Create an applet


Write an applet which allows the experimental exploration of the principles of polar coordinates. Use a conventional JApplet and a 2D canvas to draw the scene on. Visualise a draggable point and its coordinates both in cartesian and polar coordinates. Ensure that changes in one of its coordinates affects the others.

Classes to be used:
  • JApplet, MMG2DCanvas
  • MMAffine2DPoint, MMAffine2DEllipse, MMAffine2DAngle, MMAffine2DLineSegment, MMDouble

Applet Skeleton

We create a file named and define the applet class:

public class PolarApplet1 extends JApplet {

Since we use the standard applet class (JApplet) and not one of the applet base classes of the MathletFactory, we need to initialize the runtime manually:

MathletRuntime runtime = MathletRuntime.createStaticRuntime(null);

Now we create the init method and a 2D canvas:

MMG2DCanvas canvas;

public void init() {
  canvas = new MMG2DCanvas();

Since the coordinates should be drawn under the canvas, we need a panel for the controls and an appropriate layout:

JPanel controlPane = new JPanel();
getContentPane().setLayout(new BorderLayout());
getContentPane().add(new JLabel("Polar Coordinates"), BorderLayout.NORTH);
getContentPane().add(canvas, BorderLayout.CENTER);
getContentPane().add(controlPane, BorderLayout.SOUTH);

Mathematical Entities

The basic work is done now, so we can implement the mathematical objects. Note that every mathematical entity needs a proper number field where the arithmetics are executed in. We choose the number class MDouble for real numbers as well as their equivalent MM class for rho and phi:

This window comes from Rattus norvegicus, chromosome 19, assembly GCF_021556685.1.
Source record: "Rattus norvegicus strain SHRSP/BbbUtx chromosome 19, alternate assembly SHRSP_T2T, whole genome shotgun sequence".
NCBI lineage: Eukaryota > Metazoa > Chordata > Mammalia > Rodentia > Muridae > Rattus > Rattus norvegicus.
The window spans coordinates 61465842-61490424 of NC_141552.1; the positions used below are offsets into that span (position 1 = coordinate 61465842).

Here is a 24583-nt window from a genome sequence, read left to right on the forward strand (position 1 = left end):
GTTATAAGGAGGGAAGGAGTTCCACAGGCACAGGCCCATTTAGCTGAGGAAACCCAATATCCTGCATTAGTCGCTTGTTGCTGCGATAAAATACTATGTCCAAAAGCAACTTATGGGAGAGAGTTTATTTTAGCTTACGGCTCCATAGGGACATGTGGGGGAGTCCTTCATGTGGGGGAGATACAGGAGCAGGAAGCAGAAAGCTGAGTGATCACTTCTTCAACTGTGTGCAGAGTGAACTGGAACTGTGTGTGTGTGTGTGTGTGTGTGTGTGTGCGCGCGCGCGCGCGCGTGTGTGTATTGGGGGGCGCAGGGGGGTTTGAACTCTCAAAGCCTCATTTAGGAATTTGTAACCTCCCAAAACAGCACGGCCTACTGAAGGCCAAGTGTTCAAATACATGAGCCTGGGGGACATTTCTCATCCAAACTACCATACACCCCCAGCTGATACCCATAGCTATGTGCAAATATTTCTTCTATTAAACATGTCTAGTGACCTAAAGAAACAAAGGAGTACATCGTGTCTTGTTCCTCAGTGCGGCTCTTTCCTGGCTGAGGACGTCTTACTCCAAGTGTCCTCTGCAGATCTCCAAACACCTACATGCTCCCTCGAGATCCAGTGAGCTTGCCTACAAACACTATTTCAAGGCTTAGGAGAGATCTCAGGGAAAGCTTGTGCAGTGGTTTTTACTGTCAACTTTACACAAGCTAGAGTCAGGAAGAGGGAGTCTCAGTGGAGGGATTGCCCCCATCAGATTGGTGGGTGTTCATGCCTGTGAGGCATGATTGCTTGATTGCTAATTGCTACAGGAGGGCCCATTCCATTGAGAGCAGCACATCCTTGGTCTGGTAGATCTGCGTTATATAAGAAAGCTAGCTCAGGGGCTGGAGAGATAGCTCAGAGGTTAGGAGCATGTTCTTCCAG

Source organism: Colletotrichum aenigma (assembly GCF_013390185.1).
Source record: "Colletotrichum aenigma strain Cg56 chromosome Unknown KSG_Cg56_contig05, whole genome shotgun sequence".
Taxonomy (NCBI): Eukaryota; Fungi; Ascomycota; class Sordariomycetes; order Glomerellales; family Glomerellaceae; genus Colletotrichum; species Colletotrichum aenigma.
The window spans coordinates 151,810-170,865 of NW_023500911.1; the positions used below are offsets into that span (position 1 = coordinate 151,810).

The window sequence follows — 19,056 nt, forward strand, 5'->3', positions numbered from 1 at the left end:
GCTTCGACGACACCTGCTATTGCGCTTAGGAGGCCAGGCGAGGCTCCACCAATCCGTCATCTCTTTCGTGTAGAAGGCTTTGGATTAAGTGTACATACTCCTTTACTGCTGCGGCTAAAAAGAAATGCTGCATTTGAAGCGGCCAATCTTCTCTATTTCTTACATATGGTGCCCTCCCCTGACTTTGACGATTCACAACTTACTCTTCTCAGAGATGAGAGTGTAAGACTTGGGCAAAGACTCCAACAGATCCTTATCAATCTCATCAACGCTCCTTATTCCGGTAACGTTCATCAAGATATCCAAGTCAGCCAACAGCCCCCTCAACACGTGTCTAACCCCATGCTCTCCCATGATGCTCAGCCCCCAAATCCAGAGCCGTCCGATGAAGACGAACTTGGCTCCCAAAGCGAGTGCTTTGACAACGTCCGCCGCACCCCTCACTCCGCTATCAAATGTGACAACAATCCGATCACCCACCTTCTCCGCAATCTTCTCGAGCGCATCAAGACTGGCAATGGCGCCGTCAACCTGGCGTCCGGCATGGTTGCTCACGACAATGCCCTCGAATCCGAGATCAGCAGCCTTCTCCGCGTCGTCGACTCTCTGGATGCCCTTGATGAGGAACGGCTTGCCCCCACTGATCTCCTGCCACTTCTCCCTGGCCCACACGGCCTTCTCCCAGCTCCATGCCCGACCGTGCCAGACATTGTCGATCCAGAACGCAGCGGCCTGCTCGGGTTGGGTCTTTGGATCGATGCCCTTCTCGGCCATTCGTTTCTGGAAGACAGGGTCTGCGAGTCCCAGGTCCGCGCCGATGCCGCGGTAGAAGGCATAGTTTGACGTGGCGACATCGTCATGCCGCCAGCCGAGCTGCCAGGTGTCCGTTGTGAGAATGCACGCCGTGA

final Class NUMBER_CLASS = MDouble.class;
MMAffine2DPoint point;
MMAffine2DEllipse circle;
MMAffine2DAngle angle;
MMAffine2DLineSegment line;
MMDouble rho, phi;

public void init() {
  point = new MMAffine2DPoint(NUMBER_CLASS, 2, 2);
  circle = new MMAffine2DEllipse(new double[] {0, 0}, 0, 1, 1);
  angle = new MMAffine2DAngle(point, 2);
  line = new MMAffine2DLineSegment(NUMBER_CLASS, 0, 0, 2, 2);
  rho = new MMDouble();
  phi = new MMDouble();

The objects are added to the canvas and the control panel (also a coordinate system):

canvas.addObject(new MMCoordinateSystem().getAsCanvasContent());


Since the circle is filled per default and would hide all other objects, we change its display properties:


To ensure that our scene fits into the current viewing area of the canvas, we write:



Now our efforts can be viewed in the applet. Obviously nor the point is draggable, neither its coordinates are editable. We solve this by writting:

point.addHandler(new Affine2DMouseTranslateHandler(canvas));
point.addHandler(new Affine2DKeyboardTranslateHandler(canvas));

When editing a value or dragging the point, the other entities remain unchanged. We need to establish dependencies between the objects. First we ensure that both the line segment and the angle "follow the point":

DependencyAdapter pointAdapter = new DependencyAdapter() {
  public void doUpdate() {
angle.dependsOn(point, pointAdapter);
line.dependsOn(point, pointAdapter);

Then we update the rho component:

DependencyAdapter rhoAdapter = new DependencyAdapter() {
  public void doUpdate() {
      Math.sqrt(Math.pow(point.getXAsDouble(), 2) + Math.pow(point.getYAsDouble(), 2)));
rho.dependsOn(point, rhoAdapter);

And finally the phi component:

DependencyAdapter phiAdapter = new DependencyAdapter() {
  public void doUpdate() {
      Math.atan2(point.getYAsDouble(), point.getXAsDouble()));
phi.dependsOn(point, phiAdapter);

As we can see, the task is completed now. The full source code is available here.

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